Kennedy Meadows is moving toward becoming property of Tuolumne County.
With the public comment period complete, the Pacific Forest and Watershed Lands Stewardship Council’s board of directors will consider on May 8 a final agreement to turn over 240 acres owned by PG&E in the Stanislaus National Forest to the county. If approved, the transfer will be the first turnover of land by the utility company as part of a 2001 bankruptcy settlement.
Under the agreement the county would own the land, and the Mother Lode Land Trust would hold a conservation easement for the property. The agreement will turn over the land and lease with Kennedy Meadows Resort and Pack Station to the county, which runs through 2028. The resort’s owner, Matt Bloom, could not be reached for comment as of Friday afternoon.
The county is expected to receive about $48,000 from the lease and some business proceeds a year. However, the agreement requires the county to put any funds that remain after paying out property taxes back into improvements at Kennedy Meadows.
If the Stewardship Council approves the agreement, which saw some minor changes since a draft was released to the public last summer, the proposal will then require approval from the state Public Utilities Commission. Stewardship Council Executive Director Allene Zanger said any opponents would have an opportunity to protest the transfer with the PUC.
“The Stewardship Council board is eager to have the land donations that have been recommended be completed and conservation easements on the property,” Zanger said.
Kennedy Meadows is part of roughly 140,000 acres of watershed land owned by PG&E around the state to be preserved as part of a 2001 bankruptcy settlement with the PUC. The Stewardship Council is overseeing the process for all the proposals, with this being the furthest along so far.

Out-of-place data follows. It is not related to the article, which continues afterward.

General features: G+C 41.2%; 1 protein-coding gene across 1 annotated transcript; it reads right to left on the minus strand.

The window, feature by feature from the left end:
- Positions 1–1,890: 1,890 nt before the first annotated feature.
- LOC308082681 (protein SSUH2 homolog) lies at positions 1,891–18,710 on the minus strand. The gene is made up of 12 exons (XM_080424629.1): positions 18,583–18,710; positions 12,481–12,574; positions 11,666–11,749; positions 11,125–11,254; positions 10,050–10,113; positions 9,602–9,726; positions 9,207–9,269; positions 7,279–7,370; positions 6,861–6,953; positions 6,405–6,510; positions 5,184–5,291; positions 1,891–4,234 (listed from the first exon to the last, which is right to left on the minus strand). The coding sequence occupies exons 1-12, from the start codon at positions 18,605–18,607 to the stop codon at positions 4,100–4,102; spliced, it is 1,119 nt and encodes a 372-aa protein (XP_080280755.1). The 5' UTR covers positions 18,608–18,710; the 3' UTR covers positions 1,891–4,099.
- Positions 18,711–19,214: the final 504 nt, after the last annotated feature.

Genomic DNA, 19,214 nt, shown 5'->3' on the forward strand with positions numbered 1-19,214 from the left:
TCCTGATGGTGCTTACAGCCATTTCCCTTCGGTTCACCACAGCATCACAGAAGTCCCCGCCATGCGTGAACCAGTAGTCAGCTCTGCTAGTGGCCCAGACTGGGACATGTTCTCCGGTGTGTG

The council first approved negotiations over Kennedy Meadows in 2009, when both Tuolumne County and the National Forest Service were vying for the land. The council chose the county and Mother Lode Land Trust to manage the land, citing their “funding and other capacity to maintain the property interest so as to preserve and/or enhance (its values),” according to the proposal.
Daniel Richardson, a deputy administrator with Tuolumne County, said on Thursday that the county Board of Supervisors will also consider and vote on the final proposal next month.
Richardson said that the county doesn’t usually look to acquire wilderness properties like Kennedy Meadows. But when it became public that the land was up for a transfer, many members of the public expressed interest in it being locally controlled.
“They thought it would be best managed by a more local agency,” he said, later adding the county is still working “hand-in-hand” with the forest service over the property.
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